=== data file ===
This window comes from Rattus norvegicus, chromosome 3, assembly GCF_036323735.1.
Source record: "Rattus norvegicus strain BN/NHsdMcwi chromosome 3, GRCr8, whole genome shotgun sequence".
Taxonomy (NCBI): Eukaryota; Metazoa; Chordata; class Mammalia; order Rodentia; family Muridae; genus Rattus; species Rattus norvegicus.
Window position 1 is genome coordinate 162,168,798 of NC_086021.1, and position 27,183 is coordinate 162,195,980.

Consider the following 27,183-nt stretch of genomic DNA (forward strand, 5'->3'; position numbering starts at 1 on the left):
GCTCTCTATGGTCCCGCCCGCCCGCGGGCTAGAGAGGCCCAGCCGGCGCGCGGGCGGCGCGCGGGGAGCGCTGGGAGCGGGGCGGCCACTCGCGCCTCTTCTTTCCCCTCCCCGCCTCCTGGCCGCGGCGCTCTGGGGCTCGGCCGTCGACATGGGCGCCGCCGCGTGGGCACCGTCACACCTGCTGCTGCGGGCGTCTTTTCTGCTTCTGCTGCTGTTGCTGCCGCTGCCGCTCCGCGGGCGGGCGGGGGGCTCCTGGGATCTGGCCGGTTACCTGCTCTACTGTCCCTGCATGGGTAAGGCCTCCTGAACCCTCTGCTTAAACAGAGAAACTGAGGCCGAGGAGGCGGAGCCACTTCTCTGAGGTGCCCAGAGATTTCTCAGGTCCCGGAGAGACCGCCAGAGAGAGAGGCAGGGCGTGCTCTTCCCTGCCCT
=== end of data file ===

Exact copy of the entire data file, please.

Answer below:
This window comes from Rattus norvegicus, chromosome 3, assembly GCF_036323735.1.
Source record: "Rattus norvegicus strain BN/NHsdMcwi chromosome 3, GRCr8, whole genome shotgun sequence".
Taxonomy (NCBI): Eukaryota; Metazoa; Chordata; class Mammalia; order Rodentia; family Muridae; genus Rattus; species Rattus norvegicus.
Window position 1 is genome coordinate 162,168,798 of NC_086021.1, and position 27,183 is coordinate 162,195,980.

Consider the following 27,183-nt stretch of genomic DNA (forward strand, 5'->3'; position numbering starts at 1 on the left):
GCTCTCTATGGTCCCGCCCGCCCGCGGGCTAGAGAGGCCCAGCCGGCGCGCGGGCGGCGCGCGGGGAGCGCTGGGAGCGGGGCGGCCACTCGCGCCTCTTCTTTCCCCTCCCCGCCTCCTGGCCGCGGCGCTCTGGGGCTCGGCCGTCGACATGGGCGCCGCCGCGTGGGCACCGTCACACCTGCTGCTGCGGGCGTCTTTTCTGCTTCTGCTGCTGTTGCTGCCGCTGCCGCTCCGCGGGCGGGCGGGGGGCTCCTGGGATCTGGCCGGTTACCTGCTCTACTGTCCCTGCATGGGTAAGGCCTCCTGAACCCTCTGCTTAAACAGAGAAACTGAGGCCGAGGAGGCGGAGCCACTTCTCTGAGGTGCCCAGAGATTTCTCAGGTCCCGGAGAGACCGCCAGAGAGAGAGGCAGGGCGTGCTCTTCCCTGCCCT